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A New Bank to Save Our Infrastructure


These are rare times of ferment in one of the most neglected fields of public policy—the nation’s infrastructure, or what used to be known as public works, including roads, mass transit, bridges, ports and airports, flood control systems, and much else. We have been confronted with spectacular and tragic evidence of the inadequacy of these facilities in the failure of the levees in New Orleans and in the collapse of the I-35 bridge in Minneapolis. More generally, a recent report by the American Society of Civil Engineers concludes that America’s infrastructure overall is close to “failing” and deserves a grade of “D.” It estimates that an investment of $1.6 trillion will be needed to bring it up to working order.

According to the report, nearly 30 percent of the nation’s 590,750 bridges are “structurally deficient or functionally obsolete” and it will take “$9.4 billion a year for 20 years to eliminate all bridge deficiencies.” “The number of unsafe dams has risen by 33 percent to more than 3,500.” Public transit facilities—including buses, subways, and commuter trains—are dangerously under-funded, even as demand for them has “increased faster than any other mode of transportation.” Current funding for safe drinking water amounts to “less than 10 percent of the total national requirement,” while “aging wastewater management systems discharge billions of gallons of untreated sewage into US surface waters each year.” Yet government investment in these vital facilities is generally held to be below the level needed simply to maintain them in their current poor state.

The gap between our economy’s need for functioning infrastructure and what is being invested in it has aroused much concern. Tired of waiting for Washington to recover the vision and energy it once devoted to the problem, Governor Arnold Schwarzenegger convinced California voters in 2006 to approve $20 billion in bonds to finance the repair and construction of roads and bridges in the state as well as public transit systems and other facilities. Together with Governor Ed Rendell of Pennsylvania and New York Mayor Michael Bloomberg, Governor Schwarzenegger has also formed a bipartisan group called Building America’s Future, which aims to find better ways to address the crisis. A second group, the Transportation Transformation Group, led by, among others, former House majority leader Dick Gephardt and General Barry McCaffrey, former US Southern Forces commander and drug czar, has a similar mission and the backing of Goldman Sachs.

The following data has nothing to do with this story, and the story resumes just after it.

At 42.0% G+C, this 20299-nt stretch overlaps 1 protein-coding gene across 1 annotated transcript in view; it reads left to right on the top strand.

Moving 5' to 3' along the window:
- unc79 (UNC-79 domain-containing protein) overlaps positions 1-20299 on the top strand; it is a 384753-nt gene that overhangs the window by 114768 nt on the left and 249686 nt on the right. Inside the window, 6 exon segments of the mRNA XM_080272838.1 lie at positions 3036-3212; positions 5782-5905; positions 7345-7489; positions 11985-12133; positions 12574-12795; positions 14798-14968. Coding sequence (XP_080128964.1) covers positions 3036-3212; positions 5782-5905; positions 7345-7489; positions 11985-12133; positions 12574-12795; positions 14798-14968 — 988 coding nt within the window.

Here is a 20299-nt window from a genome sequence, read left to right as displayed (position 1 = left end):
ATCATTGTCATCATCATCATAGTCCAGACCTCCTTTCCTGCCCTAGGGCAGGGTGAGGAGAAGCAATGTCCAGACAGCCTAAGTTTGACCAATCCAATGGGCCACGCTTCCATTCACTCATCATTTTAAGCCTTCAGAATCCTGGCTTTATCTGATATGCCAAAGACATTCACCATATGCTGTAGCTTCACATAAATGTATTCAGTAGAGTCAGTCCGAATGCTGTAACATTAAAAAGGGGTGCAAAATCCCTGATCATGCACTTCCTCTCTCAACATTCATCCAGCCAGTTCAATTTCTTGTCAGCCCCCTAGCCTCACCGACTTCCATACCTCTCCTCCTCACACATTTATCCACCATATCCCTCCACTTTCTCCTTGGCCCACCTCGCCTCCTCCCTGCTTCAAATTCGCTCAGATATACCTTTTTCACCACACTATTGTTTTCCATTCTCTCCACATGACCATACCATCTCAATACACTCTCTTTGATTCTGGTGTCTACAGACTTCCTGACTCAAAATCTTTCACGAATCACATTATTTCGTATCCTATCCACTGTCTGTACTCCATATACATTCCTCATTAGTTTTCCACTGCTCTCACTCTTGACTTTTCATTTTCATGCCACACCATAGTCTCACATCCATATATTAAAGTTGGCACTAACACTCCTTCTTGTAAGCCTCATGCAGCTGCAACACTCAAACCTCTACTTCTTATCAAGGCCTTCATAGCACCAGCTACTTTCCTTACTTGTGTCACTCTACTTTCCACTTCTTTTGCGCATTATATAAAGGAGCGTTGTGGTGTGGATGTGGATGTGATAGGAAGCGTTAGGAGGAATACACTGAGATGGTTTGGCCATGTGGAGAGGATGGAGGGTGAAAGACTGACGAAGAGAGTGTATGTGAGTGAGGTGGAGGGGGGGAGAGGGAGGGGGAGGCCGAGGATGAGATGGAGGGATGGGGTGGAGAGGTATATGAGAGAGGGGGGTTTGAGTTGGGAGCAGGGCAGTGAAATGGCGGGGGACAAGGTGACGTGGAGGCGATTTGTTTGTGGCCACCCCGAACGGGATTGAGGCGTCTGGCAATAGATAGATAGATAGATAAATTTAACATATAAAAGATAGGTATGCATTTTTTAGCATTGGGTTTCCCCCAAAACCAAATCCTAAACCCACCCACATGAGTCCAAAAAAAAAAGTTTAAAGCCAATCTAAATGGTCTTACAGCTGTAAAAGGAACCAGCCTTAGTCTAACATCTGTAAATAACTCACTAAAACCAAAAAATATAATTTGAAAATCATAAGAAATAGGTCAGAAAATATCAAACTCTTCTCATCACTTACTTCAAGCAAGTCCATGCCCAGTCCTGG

Along with the Australian company Macquarie, Goldman Sachs is also among a new group of investors who are taking part in private refinancings of toll roads such as the Chicago Skyway, the Indiana Toll Road, and now perhaps the Pennsylvania Turnpike and the New Jersey Turnpike. Under those arrangements, the state or city sells the road and the right to set and collect tolls on it to a private company—in essence, a new form of government borrowing.

The last element of this mounting interest in the problem of infrastructure is public frustration at the costs to consumers of poorly maintained roads, bridges, transit systems, and airports. The average American motorist incurred $710 in lost time and fuel costs in 2005, well before the price of oil went over $100 per barrel. Air travelers fare no better—there were 1.8 million hours of flight delays in the US in 2007, many of which were caused by demands for runways that exceeded supply. Shippers report increasing frustration with the nation’s ports. According to the American Society of Civil Engineers, it will take over a quarter of a trillion dollars to bring the nation’s public school buildings up to “good” condition. And the demand for all of these services will increase further with population growth and economic activity.

But while private investors and states and cities are devoting more attention to this, the federal government has failed to provide the leadership it alone can supply. Federal spending on infrastructure, corrected for inflation, is actually lower than it was in 2001, despite the growing economy, the well-known disrepair and obsolescence of our assets, and the rising costs of their inadequacy. And this level of spending, as a share of GDP, is much lower than it was two or three decades ago.